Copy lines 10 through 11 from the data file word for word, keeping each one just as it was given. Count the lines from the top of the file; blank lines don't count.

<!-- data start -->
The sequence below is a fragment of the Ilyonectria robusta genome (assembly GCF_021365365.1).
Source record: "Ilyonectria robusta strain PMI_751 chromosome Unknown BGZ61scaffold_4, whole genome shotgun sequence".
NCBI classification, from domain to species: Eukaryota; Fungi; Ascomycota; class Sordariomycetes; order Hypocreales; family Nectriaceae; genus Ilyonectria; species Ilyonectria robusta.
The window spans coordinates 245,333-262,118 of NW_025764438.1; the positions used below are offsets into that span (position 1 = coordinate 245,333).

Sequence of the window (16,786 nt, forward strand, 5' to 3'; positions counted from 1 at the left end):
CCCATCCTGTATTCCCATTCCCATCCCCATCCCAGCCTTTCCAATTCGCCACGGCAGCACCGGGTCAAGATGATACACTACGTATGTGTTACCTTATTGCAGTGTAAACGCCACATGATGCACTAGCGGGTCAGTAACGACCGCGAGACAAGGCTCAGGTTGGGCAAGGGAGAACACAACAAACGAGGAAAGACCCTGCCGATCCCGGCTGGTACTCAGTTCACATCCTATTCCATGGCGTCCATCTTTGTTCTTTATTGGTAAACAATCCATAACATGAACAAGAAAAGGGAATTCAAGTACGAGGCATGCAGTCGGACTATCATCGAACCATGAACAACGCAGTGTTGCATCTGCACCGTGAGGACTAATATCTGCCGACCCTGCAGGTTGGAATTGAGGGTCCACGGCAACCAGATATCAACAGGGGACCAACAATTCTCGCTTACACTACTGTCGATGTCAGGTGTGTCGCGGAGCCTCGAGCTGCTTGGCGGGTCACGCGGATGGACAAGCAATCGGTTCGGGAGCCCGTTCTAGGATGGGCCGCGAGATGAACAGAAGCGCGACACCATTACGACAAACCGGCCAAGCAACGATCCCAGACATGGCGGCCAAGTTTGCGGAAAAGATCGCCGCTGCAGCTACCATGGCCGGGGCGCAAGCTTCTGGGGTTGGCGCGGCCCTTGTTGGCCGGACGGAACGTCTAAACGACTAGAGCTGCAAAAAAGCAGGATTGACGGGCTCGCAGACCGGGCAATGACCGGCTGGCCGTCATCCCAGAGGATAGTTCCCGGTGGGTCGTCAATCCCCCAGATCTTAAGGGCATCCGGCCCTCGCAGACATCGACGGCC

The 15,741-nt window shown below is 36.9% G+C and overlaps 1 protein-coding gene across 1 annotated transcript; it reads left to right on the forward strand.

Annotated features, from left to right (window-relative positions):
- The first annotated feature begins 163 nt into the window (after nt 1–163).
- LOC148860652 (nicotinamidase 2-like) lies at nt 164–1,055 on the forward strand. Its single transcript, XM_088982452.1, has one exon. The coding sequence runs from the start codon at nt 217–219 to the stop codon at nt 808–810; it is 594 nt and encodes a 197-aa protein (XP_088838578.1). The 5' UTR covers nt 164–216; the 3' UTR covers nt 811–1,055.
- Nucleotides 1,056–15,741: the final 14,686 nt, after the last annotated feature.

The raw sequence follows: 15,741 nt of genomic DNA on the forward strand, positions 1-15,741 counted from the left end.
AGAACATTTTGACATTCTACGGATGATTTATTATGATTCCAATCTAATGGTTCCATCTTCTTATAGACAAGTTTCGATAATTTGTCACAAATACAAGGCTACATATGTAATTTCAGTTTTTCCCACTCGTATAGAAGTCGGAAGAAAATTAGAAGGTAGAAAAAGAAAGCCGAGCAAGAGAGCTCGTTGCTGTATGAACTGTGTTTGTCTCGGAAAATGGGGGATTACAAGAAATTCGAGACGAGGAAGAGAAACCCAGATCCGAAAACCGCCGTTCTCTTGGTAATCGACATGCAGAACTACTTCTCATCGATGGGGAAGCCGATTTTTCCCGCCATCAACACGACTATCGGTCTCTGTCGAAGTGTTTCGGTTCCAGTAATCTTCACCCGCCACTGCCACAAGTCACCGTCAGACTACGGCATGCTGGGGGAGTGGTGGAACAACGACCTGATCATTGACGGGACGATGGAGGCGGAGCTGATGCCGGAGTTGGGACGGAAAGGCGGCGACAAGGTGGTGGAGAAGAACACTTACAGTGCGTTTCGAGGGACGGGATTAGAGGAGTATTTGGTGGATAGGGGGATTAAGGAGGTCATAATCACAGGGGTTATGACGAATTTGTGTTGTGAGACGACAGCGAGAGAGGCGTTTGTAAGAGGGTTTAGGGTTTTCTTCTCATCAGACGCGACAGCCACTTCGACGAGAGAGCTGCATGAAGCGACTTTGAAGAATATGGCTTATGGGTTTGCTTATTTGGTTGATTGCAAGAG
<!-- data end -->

- LOC148860652 (nicotinamidase 2-like) lies at nt 164–1,055 on the forward strand. Its single transcript, XM_088982452.1, has one exon. The coding sequence runs from the start codon at nt 217–219 to the stop codon at nt 808–810; it is 594 nt and encodes a 197-aa protein (XP_088838578.1). The 5' UTR covers nt 164–216; the 3' UTR covers nt 811–1,055.
- Nucleotides 1,056–15,741: the final 14,686 nt, after the last annotated feature.